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  1. 1.
  2. 2. Lynching in the US 1880-1950
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  5. 5. Triple Entente 3
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  19. 19. Strange Fruit – Bessie Smith, performed by Billie Holliday Southern trees bear strange fruit, Blood on the leaves and blood at the root, Black bodies swinging in the southern breeze, Strange fruit hanging from the poplar trees. Pastoral scene of the gallant south, The bulging eyes and the twisted mouth, Scent of magnolias, sweet and fresh, Then the sudden smell of burning flesh. Here is fruit for the crows to pluck, For the rain to gather, for the wind to suck, For the sun to rot, for the trees to drop, Here is a strange and bitter crop.
  20. 20. Respond to these questions in your notebook: 1. Why were people lynched? 2. Why was it hard to get justice for the victims? 3. What were the police doing when lynching occurred?
  21. 21. Lynching • • • • • • Based on beliefs of self-defense of white women, hierarchy. Combined racism and sadism with the goal of terrorizing black population Occurred in all but four states (MA, RI, NH, VT) 50% of lynching occurred in MS, GA, TX, LA, AL Often mobs were mistaken in the identity of their victims. At least half of the lynchings are carried out with police officers participating, and that in nine-tenths of the others the officers either condone or wink at the mob action.
  22. 22. Birth of a Nation (1915) Birth of a Nation was the most popular film of the silent era. Its innovative technique made it the most important silent film ever produced. But the film also provided historical justification for segregation and discrimination. The message embedded in the film was that Reconstruction was a disaster, that African Americans could never be integrated into white society as equals, and that the violent actions of the Ku Klux Klan were justified because they were necessary to reestablish legitimate and honest government. To convey an impression of historical accuracy, Griffith incorporated cinematic replicas of famous historical scenes, such as the assassination of Abraham Lincoln. He also filled the film with anti-black incidents; arrogant freedmen pushing whites off sidewalks, preaching marriage between the races, and killing blacks who remained loyal to their masters. The film's characters are stereotypes: loyal house servants; deluded and ignorant field hands; arrogant mulattoes lusting after Southern white women; and the Ku Klux Klan made up of gallant ex-Confederate officers. The motion picture demonstrates the disturbing power of film propaganda: Its racist elements provoked protests, riots, and other violence, and eventually a move toward film censorship laws. Clips 1:58:15, 2:06:27, 2:47:50, 2:58:00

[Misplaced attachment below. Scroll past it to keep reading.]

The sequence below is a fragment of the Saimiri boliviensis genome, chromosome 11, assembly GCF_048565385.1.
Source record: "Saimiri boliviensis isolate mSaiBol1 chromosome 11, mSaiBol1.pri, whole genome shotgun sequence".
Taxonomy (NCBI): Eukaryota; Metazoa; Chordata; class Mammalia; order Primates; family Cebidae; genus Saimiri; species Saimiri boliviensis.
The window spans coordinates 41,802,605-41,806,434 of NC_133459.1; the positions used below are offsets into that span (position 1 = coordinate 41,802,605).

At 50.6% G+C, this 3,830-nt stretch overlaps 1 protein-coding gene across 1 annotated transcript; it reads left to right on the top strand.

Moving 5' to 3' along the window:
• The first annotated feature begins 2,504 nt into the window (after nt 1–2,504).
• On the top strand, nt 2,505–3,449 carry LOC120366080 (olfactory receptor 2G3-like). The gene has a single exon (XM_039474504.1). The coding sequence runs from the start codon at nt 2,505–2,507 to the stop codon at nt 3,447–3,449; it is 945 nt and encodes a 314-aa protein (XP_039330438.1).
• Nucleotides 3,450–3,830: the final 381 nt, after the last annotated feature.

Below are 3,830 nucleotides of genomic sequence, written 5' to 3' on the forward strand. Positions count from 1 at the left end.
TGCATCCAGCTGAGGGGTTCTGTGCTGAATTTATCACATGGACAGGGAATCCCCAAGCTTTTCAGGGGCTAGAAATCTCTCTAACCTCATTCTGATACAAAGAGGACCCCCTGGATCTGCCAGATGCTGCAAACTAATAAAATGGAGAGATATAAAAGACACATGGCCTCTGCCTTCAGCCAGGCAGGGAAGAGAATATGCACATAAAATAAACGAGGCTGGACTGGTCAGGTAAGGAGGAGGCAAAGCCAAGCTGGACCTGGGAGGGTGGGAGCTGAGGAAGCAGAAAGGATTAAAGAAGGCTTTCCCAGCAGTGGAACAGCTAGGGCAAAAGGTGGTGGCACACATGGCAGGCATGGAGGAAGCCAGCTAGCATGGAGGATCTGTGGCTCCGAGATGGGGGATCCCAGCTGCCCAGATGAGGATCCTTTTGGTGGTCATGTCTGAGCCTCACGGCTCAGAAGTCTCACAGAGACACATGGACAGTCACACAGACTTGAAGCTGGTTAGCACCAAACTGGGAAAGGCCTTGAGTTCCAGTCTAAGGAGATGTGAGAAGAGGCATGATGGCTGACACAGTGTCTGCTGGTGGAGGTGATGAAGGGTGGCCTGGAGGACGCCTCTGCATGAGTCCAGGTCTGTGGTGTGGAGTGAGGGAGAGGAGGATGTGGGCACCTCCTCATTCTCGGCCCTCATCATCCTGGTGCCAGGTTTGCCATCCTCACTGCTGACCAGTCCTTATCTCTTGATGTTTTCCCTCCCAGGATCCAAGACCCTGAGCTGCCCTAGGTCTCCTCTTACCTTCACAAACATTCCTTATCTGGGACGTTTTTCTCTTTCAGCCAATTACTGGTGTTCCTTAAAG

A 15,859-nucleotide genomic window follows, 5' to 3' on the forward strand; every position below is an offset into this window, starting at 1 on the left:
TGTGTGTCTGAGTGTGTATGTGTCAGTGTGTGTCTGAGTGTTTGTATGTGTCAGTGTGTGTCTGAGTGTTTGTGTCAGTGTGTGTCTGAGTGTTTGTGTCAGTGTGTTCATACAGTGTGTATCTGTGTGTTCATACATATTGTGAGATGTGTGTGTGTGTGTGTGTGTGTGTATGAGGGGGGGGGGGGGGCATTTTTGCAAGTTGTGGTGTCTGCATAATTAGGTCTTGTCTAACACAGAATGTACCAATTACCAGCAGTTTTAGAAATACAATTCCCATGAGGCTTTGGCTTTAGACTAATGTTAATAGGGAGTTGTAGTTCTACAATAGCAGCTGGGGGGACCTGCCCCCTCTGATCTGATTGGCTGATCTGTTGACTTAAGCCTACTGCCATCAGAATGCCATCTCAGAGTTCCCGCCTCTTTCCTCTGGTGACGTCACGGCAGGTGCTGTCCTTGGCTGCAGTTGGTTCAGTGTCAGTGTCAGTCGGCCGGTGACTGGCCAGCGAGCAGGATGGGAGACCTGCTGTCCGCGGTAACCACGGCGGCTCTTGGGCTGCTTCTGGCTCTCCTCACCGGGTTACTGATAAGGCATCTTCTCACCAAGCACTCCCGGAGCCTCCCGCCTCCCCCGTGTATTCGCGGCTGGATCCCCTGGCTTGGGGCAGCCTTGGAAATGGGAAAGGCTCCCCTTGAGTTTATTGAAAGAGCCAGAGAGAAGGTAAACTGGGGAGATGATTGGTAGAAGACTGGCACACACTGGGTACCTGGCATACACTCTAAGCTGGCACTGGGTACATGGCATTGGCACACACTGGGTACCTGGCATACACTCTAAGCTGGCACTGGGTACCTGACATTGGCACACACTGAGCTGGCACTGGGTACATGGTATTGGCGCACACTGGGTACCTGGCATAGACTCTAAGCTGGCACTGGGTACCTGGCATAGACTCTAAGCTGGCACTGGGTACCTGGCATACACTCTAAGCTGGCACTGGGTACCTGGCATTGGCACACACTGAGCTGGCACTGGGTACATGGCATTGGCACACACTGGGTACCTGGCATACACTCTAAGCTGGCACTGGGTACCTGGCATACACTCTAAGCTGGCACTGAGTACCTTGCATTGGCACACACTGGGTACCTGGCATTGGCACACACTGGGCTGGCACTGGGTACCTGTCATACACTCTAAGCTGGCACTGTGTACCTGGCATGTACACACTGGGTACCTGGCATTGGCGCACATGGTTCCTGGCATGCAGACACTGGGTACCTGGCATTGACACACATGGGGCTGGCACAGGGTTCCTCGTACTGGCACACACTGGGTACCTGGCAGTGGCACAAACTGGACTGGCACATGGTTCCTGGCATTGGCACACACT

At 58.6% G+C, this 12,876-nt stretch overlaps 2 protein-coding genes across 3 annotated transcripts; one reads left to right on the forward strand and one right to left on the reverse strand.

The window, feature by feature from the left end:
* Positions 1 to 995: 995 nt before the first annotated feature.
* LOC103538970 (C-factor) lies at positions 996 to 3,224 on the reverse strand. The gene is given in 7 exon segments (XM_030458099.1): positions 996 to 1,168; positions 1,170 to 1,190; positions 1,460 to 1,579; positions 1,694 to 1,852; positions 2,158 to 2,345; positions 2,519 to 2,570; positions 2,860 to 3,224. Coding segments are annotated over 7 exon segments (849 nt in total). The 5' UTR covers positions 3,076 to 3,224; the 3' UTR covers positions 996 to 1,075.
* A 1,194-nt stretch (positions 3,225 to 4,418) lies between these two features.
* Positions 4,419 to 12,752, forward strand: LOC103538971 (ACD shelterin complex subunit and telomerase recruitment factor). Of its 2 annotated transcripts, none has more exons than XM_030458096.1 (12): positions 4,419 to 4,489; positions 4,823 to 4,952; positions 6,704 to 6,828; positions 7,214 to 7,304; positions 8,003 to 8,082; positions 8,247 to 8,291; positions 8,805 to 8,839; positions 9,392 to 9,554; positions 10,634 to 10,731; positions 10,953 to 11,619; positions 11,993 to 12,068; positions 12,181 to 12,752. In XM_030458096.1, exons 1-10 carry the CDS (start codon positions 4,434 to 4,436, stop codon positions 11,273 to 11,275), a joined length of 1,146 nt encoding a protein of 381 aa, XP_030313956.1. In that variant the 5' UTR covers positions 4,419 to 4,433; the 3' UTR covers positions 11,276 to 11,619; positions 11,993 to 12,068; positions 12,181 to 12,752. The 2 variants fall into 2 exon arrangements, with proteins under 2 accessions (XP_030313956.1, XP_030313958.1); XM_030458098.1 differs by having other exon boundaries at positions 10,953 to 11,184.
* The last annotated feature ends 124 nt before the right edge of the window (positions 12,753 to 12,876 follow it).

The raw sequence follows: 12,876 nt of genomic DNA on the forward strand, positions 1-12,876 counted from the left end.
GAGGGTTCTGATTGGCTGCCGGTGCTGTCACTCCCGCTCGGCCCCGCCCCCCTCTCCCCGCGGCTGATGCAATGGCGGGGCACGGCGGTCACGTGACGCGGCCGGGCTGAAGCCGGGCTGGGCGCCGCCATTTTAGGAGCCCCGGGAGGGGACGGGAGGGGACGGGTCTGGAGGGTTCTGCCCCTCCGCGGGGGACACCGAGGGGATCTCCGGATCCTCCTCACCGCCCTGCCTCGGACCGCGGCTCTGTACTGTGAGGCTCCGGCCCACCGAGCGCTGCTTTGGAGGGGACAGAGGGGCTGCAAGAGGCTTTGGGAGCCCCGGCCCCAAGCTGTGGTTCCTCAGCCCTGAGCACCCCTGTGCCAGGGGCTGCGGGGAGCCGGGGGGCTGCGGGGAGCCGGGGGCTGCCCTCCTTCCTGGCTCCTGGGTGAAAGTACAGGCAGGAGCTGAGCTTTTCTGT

23. 23. Woodrow Wilson's History of the American People is quoted in The Birth of a Nation. However, in 1923, Wilson noted of the reborn Klan, “ more obnoxious or harmful organization has ever shown itself in our affairs.” Hooded Klansmen catch Gus, a black man whom the filmmaker described as “a renegade, a product of the vicious doctrines spread by the carpetbaggers.” Gus was played in black face by white actor Walter Long.
  24. 24. This image shows a photograph from the early 1920s, probably in Portland, in which robed and hooded Ku Klux Klan members share a stage with members of the Royal Riders of the Red Robe, Klan auxiliary for foreign-born white Protestants.
  25. 25. This photograph was published by the Portland Telegram on August 2, 1921
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